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Package leaflet: Information for the patient

Nexium 10 mg gastro-resistant granules for oral suspension, sachet

Read all of this leaflet carefully before you start taking this medicine because it
contains important information for you.
- Keep this leaflet. You may need to read it again.
- If you have any further questions, ask your doctor or pharmacist.
- This medicine has been prescribed for you only. Do not pass it on to others. It may
harm them, even if their symptoms are the same as yours.
- If you get any side effects, talk to your doctor or pharmacist. This includes any possible
side effects not listed in this leaflet. See section 4.
What is in this leaflet:
1. What Nexium is and what it is used for
2. What you need to know before you take Nexium
3. How to take Nexium
4. Possible side effects
5. How to store Nexium
6. Contents of the pack and other information
1. What Nexium is and what it is used for
Nexium contains a substance called esomeprazole. This belongs to a group of medicines
called proton pump inhibitors. These work by reducing the amount of acid that your
stomach produces.
Nexium is used to treat the following conditions:
Children over 1 year of age
Nexium is used to treat a condition called “gastroesophageal reflux disease” (GERD).
• This is where acid from the stomach escapes into the gullet (esophagus) causing pain,
inflammation and heartburn. Heartburn is a burning feeling rising from the stomach or
lower chest up towards the neck.
• In children, the symptoms of the condition can include the return of stomach contents
into the mouth (regurgitation), being sick (vomiting) and poor weight gain.
Children over 4 years of age
• Ulcers which are infected with bacteria called ‘Helicobacter pylori’. If your child has this
condition, your doctor may also prescribe antibiotics to treat the infection and allow the
ulcer to heal.
2. What you need to know before you take Nexium
Do not take Nexium:
• If you are allergic to esomeprazole or other similar proton pump inhibitors
(e.g. pantoprazole, lansoprazole, rabeprazole, omeprazole), or any other ingredients of
this medicine (listed in section 6).
• If you are taking a medicine containing nelfinavir (used to treat HIV infection).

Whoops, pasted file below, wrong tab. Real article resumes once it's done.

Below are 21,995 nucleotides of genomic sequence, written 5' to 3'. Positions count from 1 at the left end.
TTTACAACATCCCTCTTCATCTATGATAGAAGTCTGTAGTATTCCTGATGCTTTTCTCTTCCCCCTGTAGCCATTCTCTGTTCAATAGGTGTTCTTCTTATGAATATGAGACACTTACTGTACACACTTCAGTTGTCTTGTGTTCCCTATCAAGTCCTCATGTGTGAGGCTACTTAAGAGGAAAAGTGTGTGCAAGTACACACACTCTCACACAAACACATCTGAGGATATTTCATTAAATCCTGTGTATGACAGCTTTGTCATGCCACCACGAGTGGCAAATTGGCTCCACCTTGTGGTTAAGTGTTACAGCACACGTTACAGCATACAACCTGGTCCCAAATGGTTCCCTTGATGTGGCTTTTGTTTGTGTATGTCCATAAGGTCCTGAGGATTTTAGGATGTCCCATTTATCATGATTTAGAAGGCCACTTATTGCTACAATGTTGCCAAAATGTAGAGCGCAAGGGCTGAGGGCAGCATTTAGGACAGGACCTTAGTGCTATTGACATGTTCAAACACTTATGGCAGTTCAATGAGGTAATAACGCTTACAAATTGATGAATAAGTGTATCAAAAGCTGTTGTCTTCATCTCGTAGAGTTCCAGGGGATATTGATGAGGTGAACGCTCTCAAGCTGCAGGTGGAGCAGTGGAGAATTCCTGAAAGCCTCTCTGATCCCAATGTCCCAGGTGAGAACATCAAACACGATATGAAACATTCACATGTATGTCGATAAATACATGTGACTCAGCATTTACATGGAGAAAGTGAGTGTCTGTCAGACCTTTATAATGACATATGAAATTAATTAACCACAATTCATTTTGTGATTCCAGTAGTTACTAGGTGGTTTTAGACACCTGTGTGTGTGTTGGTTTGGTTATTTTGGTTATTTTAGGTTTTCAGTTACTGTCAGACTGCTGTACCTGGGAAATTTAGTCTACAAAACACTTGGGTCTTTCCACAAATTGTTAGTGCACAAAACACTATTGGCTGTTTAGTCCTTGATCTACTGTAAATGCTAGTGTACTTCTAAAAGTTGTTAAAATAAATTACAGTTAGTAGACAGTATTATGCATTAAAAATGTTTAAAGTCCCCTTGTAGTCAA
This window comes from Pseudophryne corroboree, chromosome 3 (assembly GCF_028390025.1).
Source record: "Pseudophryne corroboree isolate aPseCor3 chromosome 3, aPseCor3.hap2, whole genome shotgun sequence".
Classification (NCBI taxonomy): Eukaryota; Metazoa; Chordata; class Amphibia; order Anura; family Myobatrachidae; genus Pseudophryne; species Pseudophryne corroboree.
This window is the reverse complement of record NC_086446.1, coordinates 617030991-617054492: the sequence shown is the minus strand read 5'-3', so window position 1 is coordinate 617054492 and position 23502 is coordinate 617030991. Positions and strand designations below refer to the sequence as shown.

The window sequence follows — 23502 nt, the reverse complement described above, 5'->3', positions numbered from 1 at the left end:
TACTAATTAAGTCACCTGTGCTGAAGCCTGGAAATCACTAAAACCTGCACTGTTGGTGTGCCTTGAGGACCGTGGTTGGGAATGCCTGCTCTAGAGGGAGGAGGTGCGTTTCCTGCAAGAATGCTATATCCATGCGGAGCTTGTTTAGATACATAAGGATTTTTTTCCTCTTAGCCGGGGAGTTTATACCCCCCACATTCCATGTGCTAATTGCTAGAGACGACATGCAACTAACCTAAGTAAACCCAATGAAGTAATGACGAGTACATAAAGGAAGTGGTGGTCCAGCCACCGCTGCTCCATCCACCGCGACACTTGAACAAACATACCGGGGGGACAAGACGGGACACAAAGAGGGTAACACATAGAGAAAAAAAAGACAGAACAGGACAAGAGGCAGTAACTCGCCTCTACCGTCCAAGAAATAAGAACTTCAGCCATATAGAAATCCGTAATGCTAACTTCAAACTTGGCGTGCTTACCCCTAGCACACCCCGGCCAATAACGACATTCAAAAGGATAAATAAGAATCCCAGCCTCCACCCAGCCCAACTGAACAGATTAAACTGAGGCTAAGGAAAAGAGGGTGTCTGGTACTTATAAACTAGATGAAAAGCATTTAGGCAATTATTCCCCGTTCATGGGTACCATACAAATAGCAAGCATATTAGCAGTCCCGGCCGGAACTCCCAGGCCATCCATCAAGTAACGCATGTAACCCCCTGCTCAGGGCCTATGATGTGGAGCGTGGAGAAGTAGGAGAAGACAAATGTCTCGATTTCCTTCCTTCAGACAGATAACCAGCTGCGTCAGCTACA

Do not take Nexium if any of the above apply to you. If you are not sure, talk to your doctor
or pharmacist before taking Nexium.
Warnings and precautions
Talk to your doctor or pharmacist before taking Nexium:
• If you have severe liver problems.
• If you have severe kidney problems.
• If you have ever had a skin reaction after treatment with a medicine similar to Nexium
that reduces stomach acid.
• If you are due to have a specific blood test (Chromogranin A).
Nexium may hide the symptoms of other diseases. Therefore, if any of the following happen
to you while you are taking Nexium, you should talk to your doctor immediately:
• You lose a lot of weight for no reason.
• You get stomach pain or indigestion.
• You begin to vomit repeatedly.
• You have problems swallowing.
• You vomit blood or pass black (blood-stained) motions (faeces).
If you have been prescribed Nexium “on demand” you should contact your doctor if the
symptoms are persistent or change character. “On demand” treatment has not been
investigated in children and is therefore not recommended in this patient group.
Taking a proton pump inhibitor like Nexium, especially over a period of more than one year,
may slightly increase your risk of fracture in the hip, wrist or spine. Tell your doctor if you have
osteoporosis or if you are taking corticosteroids (which can increase the risk of osteoporosis).
If you get a rash on your skin, especially in areas exposed to the sun tell your doctor as
soon as you can, as you may need to stop your treatment with Nexium. Remember to also
mention any other ill-effects like pain in your joints.
Other medicines and Nexium
Tell your doctor or pharmacist if you are taking, have recently taken, or might take any
other medicines. This includes medicines that you buy without a prescription. This is
because Nexium can affect the way some medicines work and some medicines can have
an effect on Nexium.
Do not take Nexium if you are taking nelfinavir (used to treat HIV infection).
Tell your doctor or pharmacist if you are taking any of the following medicines:
• Atazanavir (used to treat HIV infection).
• Clopidogrel (used to prevent blood clots).